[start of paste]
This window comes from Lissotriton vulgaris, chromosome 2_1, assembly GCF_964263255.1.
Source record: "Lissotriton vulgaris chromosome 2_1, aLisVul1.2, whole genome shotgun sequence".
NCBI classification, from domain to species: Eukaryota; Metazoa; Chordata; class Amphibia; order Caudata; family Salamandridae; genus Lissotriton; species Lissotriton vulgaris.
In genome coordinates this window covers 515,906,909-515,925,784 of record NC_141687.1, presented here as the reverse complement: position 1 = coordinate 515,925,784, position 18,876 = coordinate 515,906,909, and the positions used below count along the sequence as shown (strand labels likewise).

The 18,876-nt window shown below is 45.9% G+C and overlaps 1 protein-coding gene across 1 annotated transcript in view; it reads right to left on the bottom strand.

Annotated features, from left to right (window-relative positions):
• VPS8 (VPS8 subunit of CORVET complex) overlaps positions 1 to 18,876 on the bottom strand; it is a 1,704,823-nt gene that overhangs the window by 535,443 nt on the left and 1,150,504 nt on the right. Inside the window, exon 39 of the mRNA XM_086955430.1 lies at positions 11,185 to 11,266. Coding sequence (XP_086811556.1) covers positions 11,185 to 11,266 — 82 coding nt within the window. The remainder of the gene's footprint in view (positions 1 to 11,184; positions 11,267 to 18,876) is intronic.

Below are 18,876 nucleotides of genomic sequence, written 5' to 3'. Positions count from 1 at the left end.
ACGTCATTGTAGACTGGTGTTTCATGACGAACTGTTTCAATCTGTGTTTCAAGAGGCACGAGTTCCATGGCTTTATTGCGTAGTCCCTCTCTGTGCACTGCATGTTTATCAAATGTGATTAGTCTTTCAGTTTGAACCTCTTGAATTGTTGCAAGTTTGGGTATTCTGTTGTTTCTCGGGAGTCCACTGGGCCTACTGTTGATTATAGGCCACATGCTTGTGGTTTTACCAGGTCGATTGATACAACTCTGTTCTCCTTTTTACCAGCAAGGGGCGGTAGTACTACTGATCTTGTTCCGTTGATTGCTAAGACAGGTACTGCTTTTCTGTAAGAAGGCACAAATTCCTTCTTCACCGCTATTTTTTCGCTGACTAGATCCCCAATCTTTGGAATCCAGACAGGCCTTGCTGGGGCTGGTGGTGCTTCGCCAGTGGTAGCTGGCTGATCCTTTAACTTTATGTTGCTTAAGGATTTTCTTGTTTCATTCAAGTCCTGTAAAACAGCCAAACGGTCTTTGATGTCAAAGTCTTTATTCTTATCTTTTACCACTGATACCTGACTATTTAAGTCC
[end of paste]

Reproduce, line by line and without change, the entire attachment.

This window comes from Lissotriton vulgaris, chromosome 2_1, assembly GCF_964263255.1.
Source record: "Lissotriton vulgaris chromosome 2_1, aLisVul1.2, whole genome shotgun sequence".
NCBI classification, from domain to species: Eukaryota; Metazoa; Chordata; class Amphibia; order Caudata; family Salamandridae; genus Lissotriton; species Lissotriton vulgaris.
In genome coordinates this window covers 515,906,909-515,925,784 of record NC_141687.1, presented here as the reverse complement: position 1 = coordinate 515,925,784, position 18,876 = coordinate 515,906,909, and the positions used below count along the sequence as shown (strand labels likewise).

The 18,876-nt window shown below is 45.9% G+C and overlaps 1 protein-coding gene across 1 annotated transcript in view; it reads right to left on the bottom strand.

Annotated features, from left to right (window-relative positions):
• VPS8 (VPS8 subunit of CORVET complex) overlaps positions 1 to 18,876 on the bottom strand; it is a 1,704,823-nt gene that overhangs the window by 535,443 nt on the left and 1,150,504 nt on the right. Inside the window, exon 39 of the mRNA XM_086955430.1 lies at positions 11,185 to 11,266. Coding sequence (XP_086811556.1) covers positions 11,185 to 11,266 — 82 coding nt within the window. The remainder of the gene's footprint in view (positions 1 to 11,184; positions 11,267 to 18,876) is intronic.

Below are 18,876 nucleotides of genomic sequence, written 5' to 3'. Positions count from 1 at the left end.
ACGTCATTGTAGACTGGTGTTTCATGACGAACTGTTTCAATCTGTGTTTCAAGAGGCACGAGTTCCATGGCTTTATTGCGTAGTCCCTCTCTGTGCACTGCATGTTTATCAAATGTGATTAGTCTTTCAGTTTGAACCTCTTGAATTGTTGCAAGTTTGGGTATTCTGTTGTTTCTCGGGAGTCCACTGGGCCTACTGTTGATTATAGGCCACATGCTTGTGGTTTTACCAGGTCGATTGATACAACTCTGTTCTCCTTTTTACCAGCAAGGGGCGGTAGTACTACTGATCTTGTTCCGTTGATTGCTAAGACAGGTACTGCTTTTCTGTAAGAAGGCACAAATTCCTTCTTCACCGCTATTTTTTCGCTGACTAGATCCCCAATCTTTGGAATCCAGACAGGCCTTGCTGGGGCTGGTGGTGCTTCGCCAGTGGTAGCTGGCTGATCCTTTAACTTTATGTTGCTTAAGGATTTTCTTGTTTCATTCAAGTCCTGTAAAACAGCCAAACGGTCTTTGATGTCAAAGTCTTTATTCTTATCTTTTACCACTGATACCTGACTATTTAAGTCC